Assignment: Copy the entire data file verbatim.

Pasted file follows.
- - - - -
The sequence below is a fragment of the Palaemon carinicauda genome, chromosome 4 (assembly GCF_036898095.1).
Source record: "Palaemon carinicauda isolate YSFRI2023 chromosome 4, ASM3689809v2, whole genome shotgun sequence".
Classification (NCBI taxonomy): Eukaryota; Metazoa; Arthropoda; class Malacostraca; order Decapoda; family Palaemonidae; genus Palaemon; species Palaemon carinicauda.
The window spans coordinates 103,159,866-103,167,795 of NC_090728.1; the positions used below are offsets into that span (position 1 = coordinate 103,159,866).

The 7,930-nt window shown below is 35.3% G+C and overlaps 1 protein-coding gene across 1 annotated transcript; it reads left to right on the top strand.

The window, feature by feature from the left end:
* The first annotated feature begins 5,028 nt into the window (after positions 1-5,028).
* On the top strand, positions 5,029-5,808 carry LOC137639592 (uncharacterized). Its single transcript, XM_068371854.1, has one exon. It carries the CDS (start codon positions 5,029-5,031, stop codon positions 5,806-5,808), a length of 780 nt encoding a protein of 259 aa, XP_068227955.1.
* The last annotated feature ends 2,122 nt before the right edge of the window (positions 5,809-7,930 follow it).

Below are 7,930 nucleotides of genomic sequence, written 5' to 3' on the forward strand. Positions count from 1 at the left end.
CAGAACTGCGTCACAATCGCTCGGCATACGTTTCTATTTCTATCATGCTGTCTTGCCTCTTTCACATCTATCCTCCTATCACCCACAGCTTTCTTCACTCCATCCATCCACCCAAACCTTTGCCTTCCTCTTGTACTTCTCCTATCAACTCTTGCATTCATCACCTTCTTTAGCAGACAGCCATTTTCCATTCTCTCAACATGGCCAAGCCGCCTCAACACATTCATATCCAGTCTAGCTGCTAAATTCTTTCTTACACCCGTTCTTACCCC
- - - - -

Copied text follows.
The sequence below is a fragment of the Palaemon carinicauda genome, chromosome 4 (assembly GCF_036898095.1).
Source record: "Palaemon carinicauda isolate YSFRI2023 chromosome 4, ASM3689809v2, whole genome shotgun sequence".
Classification (NCBI taxonomy): Eukaryota; Metazoa; Arthropoda; class Malacostraca; order Decapoda; family Palaemonidae; genus Palaemon; species Palaemon carinicauda.
The window spans coordinates 103,159,866-103,167,795 of NC_090728.1; the positions used below are offsets into that span (position 1 = coordinate 103,159,866).

The 7,930-nt window shown below is 35.3% G+C and overlaps 1 protein-coding gene across 1 annotated transcript; it reads left to right on the top strand.

The window, feature by feature from the left end:
* The first annotated feature begins 5,028 nt into the window (after positions 1-5,028).
* On the top strand, positions 5,029-5,808 carry LOC137639592 (uncharacterized). Its single transcript, XM_068371854.1, has one exon. It carries the CDS (start codon positions 5,029-5,031, stop codon positions 5,806-5,808), a length of 780 nt encoding a protein of 259 aa, XP_068227955.1.
* The last annotated feature ends 2,122 nt before the right edge of the window (positions 5,809-7,930 follow it).

Below are 7,930 nucleotides of genomic sequence, written 5' to 3' on the forward strand. Positions count from 1 at the left end.
CAGAACTGCGTCACAATCGCTCGGCATACGTTTCTATTTCTATCATGCTGTCTTGCCTCTTTCACATCTATCCTCCTATCACCCACAGCTTTCTTCACTCCATCCATCCACCCAAACCTTTGCCTTCCTCTTGTACTTCTCCTATCAACTCTTGCATTCATCACCTTCTTTAGCAGACAGCCATTTTCCATTCTCTCAACATGGCCAAGCCGCCTCAACACATTCATATCCAGTCTAGCTGCTAAATTCTTTCTTACACCCGTTCTTACCCC